Dog Forum banner

1 - 20 of 24 Posts

·
Registered
Joined
·
10 Posts
Discussion Starter #1
I'm in a very difficult situation, you can browse this forum for the basic idea: So Frustrated... | Avian Avenue Parrot Forum . All of the negative things aside, I am going to try to make my parents use the NILF method.
But I need help, I read articles on the NILF method, and they give one or two examples, but I need more than that so I can apply it to my dog. I need as many examples as possible.

My dog is a pup, a Pitbull named Spector. We adopted him from the Wildlife/Animal Rescue, but were told he was a healthy 3 year old. He turned out to be a pup with pneumonia, and after he was cured we were left with a pup who is very high energy, something we didn't want but are trying as best we can to deal with it. The forum posts I make (Klomonx on there as well) give some more information.
 

·
Registered
Joined
·
5,884 Posts
I'm in a very difficult situation, you can browse this forum for the basic idea: So Frustrated... | Avian Avenue Parrot Forum . All of the negative things aside, I am going to try to make my parents use the NILF method.
But I need help, I read articles on the NILF method, and they give one or two examples, but I need more than that so I can apply it to my dog. I need as many examples as possible.

My dog is a pup, a Pitbull named Spector. We adopted him from the Wildlife/Animal Rescue, but were told he was a healthy 3 year old. He turned out to be a pup with pneumonia, and after he was cured we were left with a pup who is very high energy, something we didn't want but are trying as best we can to deal with it. The forum posts I make (Klomonx on there as well) give some more information.
Honestly, I don't think NILIF is really going to help. It's sort of an outdated concept. You might benefit more from this book and the concepts that it promotes: Plenty in Life Is Free: Reflections on Dogs, Training and Finding Grace: Kathy Sdao: 9781617810640: Amazon.com: Books

Yes. Plenty in life is free. It's similar in a way. But the biggest difference is that it doesn't promote treating your dog like it's in bootcamp and barking commands at it before you let it have anything nice or pleasant. Dogs are emotional creatures, we have to be careful not to neglect their emotional needs. People have seen backlash when they start implementing a NILIF policy with their dog because the dog gets frustrated.

Maybe look into something SMARTx50. That's See Mark And Reward Training. Basically, you count out 50 pieces of kibble or 50 treats, and you use them like "caught being goods" from elementary school. You don't always have to command your dog to have something to reinforce. Look for behavior you like throughout the day. Is he choosing to be calm and sleep on his bed? That's a good behavior! Mark and toss him a treat, and give him some gentle, massaging pets. Did he choose not to chase the cat when it walked by? Mark and reward! If he's greets you gently and appropriately, mark and reward that too! It gets you in the habit of seeing your dogs good behaviors and reinforcing them, rather than just seeing the bad and getting frustrated.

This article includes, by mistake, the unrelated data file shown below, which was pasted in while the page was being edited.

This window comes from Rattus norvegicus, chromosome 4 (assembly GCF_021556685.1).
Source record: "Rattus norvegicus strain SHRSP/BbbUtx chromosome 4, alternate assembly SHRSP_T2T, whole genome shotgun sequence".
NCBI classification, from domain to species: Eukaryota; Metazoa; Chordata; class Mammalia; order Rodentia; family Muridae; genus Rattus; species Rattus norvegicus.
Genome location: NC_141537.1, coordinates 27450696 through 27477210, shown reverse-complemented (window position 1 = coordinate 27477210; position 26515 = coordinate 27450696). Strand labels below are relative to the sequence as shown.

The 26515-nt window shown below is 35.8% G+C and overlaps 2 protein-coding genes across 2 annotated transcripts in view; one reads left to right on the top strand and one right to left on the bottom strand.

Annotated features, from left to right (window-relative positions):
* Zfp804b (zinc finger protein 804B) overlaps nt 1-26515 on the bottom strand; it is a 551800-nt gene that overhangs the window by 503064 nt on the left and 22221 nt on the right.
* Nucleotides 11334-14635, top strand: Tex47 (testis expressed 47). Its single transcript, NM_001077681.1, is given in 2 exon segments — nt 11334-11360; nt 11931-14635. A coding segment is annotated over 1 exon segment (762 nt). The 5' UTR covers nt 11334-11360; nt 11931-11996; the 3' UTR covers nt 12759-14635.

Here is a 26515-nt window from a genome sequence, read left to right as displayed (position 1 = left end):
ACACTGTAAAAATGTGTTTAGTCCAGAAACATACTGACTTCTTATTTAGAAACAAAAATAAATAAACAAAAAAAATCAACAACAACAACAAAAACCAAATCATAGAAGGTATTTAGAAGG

NILIF also will not solve your dogs endless energy. You need to be doing a mix of physical exercise, as well as mental exercise. Look into clicker training and try some brain activities. Teach him object ID. Teach him rear end awareness. Body targetting. Teach a retreive. Teach nosework and scent discrimination.

Finally, food can affect energy level as well. What are you currently feeding him? A food that is super high in carbs can lead to excess energy because a dog's body will convert the carbs into sugar.
 

·
Registered
Joined
·
10,653 Posts
Most of us on DF don't advocate or recommend the more hard core version of NILF.

The hard core version is where a dog has to do some command for every little thing it may want, up to and including going out to potty, being played with, and being pet. It'd sort of be like you having to wash the dishes to use the bathroom, sweep the floor to get on the computer, and do the dishes for a hug.
It's no fun for me to have my dog like that and it's bound to be frustrating for him.

What we do advocate here is setting boundaries, using the dog's daily ration of kibble for training throughout the day, and most of all having fun with the dog. For instance with my dog I take the time to go on walks, and play with him to drain his energy, that way I don't have a hyper dog on my hands, and it's fun for both of us. The walks have lots of opportunity to train him, like sitting at the corners, loose leash walking, and impulse control. My having him sit at corners could be considered NILF since if he wants to continue walking he must sit.